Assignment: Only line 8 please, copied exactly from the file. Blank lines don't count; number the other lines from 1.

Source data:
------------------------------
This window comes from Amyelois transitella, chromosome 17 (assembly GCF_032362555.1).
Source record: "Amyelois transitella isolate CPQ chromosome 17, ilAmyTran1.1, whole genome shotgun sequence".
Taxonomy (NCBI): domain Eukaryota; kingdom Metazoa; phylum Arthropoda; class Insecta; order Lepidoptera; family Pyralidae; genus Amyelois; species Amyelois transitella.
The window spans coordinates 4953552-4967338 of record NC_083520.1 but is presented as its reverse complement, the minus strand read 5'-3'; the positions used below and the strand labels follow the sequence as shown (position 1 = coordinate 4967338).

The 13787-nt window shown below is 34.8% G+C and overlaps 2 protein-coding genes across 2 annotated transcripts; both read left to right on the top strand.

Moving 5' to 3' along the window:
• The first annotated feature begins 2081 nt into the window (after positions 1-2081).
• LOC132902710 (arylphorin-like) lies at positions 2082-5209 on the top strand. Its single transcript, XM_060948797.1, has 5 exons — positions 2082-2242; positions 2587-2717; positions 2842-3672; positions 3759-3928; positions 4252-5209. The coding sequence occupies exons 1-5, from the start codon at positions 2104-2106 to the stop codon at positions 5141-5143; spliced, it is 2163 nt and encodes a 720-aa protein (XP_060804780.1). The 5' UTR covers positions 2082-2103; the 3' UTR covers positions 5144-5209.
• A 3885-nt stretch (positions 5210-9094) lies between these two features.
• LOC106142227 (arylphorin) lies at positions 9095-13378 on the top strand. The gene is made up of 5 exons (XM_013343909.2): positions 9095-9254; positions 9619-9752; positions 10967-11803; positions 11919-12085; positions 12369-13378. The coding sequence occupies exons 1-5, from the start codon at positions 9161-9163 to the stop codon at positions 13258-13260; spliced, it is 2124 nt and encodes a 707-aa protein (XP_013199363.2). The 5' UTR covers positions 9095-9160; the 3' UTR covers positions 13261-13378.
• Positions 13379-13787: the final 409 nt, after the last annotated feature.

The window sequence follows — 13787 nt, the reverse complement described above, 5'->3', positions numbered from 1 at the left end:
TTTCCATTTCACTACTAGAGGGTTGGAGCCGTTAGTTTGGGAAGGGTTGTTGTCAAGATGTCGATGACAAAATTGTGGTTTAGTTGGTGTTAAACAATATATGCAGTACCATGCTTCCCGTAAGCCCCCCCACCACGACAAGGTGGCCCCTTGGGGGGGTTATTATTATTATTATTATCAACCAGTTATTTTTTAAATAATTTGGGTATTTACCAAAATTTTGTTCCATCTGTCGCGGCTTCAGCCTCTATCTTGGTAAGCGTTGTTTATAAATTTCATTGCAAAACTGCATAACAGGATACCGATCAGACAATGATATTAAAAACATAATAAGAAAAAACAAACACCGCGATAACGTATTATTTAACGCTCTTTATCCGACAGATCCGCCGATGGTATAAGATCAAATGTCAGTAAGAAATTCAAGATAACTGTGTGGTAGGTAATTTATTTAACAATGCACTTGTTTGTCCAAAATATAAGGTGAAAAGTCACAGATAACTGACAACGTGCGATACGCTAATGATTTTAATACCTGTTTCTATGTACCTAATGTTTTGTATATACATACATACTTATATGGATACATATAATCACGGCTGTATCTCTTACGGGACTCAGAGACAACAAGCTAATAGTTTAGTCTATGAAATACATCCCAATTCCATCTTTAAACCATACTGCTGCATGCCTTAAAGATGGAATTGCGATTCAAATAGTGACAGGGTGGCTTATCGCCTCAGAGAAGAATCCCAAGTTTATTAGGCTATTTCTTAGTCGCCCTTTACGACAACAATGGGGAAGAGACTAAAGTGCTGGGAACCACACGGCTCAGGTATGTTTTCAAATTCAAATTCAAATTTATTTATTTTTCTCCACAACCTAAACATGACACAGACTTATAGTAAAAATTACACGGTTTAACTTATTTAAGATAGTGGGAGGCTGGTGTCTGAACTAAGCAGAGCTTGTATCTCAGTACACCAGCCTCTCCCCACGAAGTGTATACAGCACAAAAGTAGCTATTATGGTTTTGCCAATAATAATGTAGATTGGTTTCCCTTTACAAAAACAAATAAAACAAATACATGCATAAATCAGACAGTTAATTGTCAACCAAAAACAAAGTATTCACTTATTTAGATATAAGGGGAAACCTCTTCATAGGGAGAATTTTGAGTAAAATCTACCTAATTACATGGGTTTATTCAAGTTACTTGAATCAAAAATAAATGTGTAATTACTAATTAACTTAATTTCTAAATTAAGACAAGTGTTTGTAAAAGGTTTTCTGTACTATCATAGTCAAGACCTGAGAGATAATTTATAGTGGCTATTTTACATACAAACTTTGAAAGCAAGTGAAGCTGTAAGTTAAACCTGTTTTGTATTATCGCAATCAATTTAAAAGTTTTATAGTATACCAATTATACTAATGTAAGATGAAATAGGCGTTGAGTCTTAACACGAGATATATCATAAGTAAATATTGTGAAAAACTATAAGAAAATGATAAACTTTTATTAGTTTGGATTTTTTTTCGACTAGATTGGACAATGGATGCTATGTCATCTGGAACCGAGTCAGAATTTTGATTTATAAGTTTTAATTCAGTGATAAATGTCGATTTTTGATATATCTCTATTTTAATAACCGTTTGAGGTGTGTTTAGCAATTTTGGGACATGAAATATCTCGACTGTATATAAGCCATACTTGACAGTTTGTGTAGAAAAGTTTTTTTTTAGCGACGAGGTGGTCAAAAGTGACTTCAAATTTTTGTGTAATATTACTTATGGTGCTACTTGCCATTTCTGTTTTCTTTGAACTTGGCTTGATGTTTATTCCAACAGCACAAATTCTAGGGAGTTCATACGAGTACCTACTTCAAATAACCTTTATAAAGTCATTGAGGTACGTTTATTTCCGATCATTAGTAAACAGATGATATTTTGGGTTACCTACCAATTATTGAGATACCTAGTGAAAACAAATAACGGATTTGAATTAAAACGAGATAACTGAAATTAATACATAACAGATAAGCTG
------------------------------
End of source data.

• LOC132902710 (arylphorin-like) lies at positions 2082-5209 on the top strand. Its single transcript, XM_060948797.1, has 5 exons — positions 2082-2242; positions 2587-2717; positions 2842-3672; positions 3759-3928; positions 4252-5209. The coding sequence occupies exons 1-5, from the start codon at positions 2104-2106 to the stop codon at positions 5141-5143; spliced, it is 2163 nt and encodes a 720-aa protein (XP_060804780.1). The 5' UTR covers positions 2082-2103; the 3' UTR covers positions 5144-5209.